It’s all too easy to fall into bad habits—especially when those habits either make your day a little easier or trick you into thinking you’re doing something worthwhile. Many companies practice bad cybersecurity habits without ever realizing what they’re doing wrong or how these habits put them at risk of falling victim to different cybersecurity threats.
To help you recognize these bad habits (and, hopefully, avoid them), here’s a list of the worst cybersecurity habits that you should work to stop immediately:
Bad Cybersecurity Habit #1: Taking a Careless or Negligent Attitude Towards Cyber Threats and Vulnerabilities
One of the worst cybersecurity habits any organization could fall into is assuming that they’re the exception to the rule that “everyone is a target, and no one is immune to attack.” They think that they’re either too small to be targeted by a serious attack, or too big to be affected. So, they take a lackadaisical attitude towards emerging cyber threats.
As a consequence, when an attacker does target them and succeeds, they’re totally unprepared to effectively deal with the fallout. Also, because they haven’t been staying up-to-date with their security measures, attacks are more likely to succeed in the first place.
The best fix for this bad habit is to take cybersecurity seriously by staying informed of the latest cyber threats and the best strategies to counter them.
Bad Cybersecurity Habit #2: Thinking Basic Solutions Will Be Enough
Many organizations assume that all they need is the bare minimum security that is required to achieve compliance. They’ll enact basic cybersecurity solutions and leave it at that without any further assessment of their specific risk profile or new and emergent cyber threat signals.
The end result is that when attackers target these organizations, they will often be able to easily overcome the most basic cybersecurity measures and attack with impunity.
Bad Cybersecurity Habit #3: Treating Cybersecurity Like a “Black Box”
Not everyone can be a cybersecurity expert. However, even without a degree in network security, there is no reason to treat cybersecurity like some kind of “black box” technology that can’t be measured, managed, or improved.
All it takes is some time and effort—or maybe a little help from a dedicated team of experts—to find ways to shore up your cybersecurity in an efficient and cost-effective manner.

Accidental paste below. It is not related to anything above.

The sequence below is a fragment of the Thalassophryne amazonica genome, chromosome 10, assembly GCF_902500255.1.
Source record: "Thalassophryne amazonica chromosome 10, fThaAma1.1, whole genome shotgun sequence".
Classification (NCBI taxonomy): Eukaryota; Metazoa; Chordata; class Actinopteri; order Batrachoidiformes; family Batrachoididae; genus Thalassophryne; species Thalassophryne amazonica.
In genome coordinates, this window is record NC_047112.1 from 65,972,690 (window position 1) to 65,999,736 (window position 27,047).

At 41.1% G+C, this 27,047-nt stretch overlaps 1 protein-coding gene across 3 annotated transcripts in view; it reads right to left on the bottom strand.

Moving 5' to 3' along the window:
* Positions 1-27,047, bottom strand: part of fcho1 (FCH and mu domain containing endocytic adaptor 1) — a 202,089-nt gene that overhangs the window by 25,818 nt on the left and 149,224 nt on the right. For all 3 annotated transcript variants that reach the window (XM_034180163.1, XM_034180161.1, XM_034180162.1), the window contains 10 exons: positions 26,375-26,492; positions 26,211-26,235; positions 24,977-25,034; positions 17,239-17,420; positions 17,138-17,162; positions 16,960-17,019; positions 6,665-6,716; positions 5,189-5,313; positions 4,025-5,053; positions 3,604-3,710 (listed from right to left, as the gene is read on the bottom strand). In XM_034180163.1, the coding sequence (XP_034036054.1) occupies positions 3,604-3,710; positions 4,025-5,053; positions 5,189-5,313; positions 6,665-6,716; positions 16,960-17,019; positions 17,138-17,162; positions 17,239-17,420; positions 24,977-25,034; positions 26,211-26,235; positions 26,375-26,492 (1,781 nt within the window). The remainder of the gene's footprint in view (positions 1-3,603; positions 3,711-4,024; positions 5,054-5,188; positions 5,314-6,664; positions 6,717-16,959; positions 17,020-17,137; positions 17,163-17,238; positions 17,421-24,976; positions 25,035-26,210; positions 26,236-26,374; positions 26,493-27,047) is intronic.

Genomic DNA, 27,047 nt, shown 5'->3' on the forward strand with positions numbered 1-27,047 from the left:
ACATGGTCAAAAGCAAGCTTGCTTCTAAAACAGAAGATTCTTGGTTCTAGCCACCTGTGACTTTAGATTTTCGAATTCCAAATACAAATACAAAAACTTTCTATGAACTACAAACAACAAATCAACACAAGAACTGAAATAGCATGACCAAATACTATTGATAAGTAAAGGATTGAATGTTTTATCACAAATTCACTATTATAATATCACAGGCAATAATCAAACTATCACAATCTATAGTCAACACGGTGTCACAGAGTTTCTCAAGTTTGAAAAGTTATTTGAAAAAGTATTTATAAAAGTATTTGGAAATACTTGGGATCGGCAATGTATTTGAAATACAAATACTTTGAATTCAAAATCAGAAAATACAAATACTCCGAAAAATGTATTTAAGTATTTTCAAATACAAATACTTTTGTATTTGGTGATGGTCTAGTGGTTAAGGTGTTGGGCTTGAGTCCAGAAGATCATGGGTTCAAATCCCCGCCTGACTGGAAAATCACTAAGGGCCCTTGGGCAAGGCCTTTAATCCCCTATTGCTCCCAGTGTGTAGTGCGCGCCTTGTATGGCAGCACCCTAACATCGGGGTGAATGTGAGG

Bad Cybersecurity Habit #4: Not Using Email Protection
All too many organizations completely overlook the need for strong email security measures—choosing instead to rely on whatever built-in security their email client of choice implements. This is a severe mistake, as it is all too easy to sneak a cyber threat such as a malware download or a malicious website link into an email.
So, it’s imperative for companies to use strong email protection measures such as virus/malware scanning, anti-phishing technology, and rigorous training in email safety best practices to avoid email-based cybersecurity threats and vulnerabilities.
Bad Cybersecurity Habit #5: Poor Password Hygiene
Weak passwords are a common vulnerability that attackers exploit to illicitly access systems. A weak, easy-to-guess password lets attackers hijack user accounts with ease. However, on the other hand, passwords that are too long and difficult to remember also lead to users practicing poor password hygiene—they often write their passwords down where others can find them or deliberately share passwords with coworkers and family members in an effort to avoid forgetting the password.
This makes it all too easy for someone to hijack a user account and use it to commit fraud—all while laying the blame at the hijacked employee’s feet.
So, it’s important to enforce the use of strong passwords and to ensure that employees know good password hygiene—basically not writing passwords down where they can be easily copied and not sharing their passwords with others for any reason.
Bad Cybersecurity Habit #6: Not Using Multifactor Authentication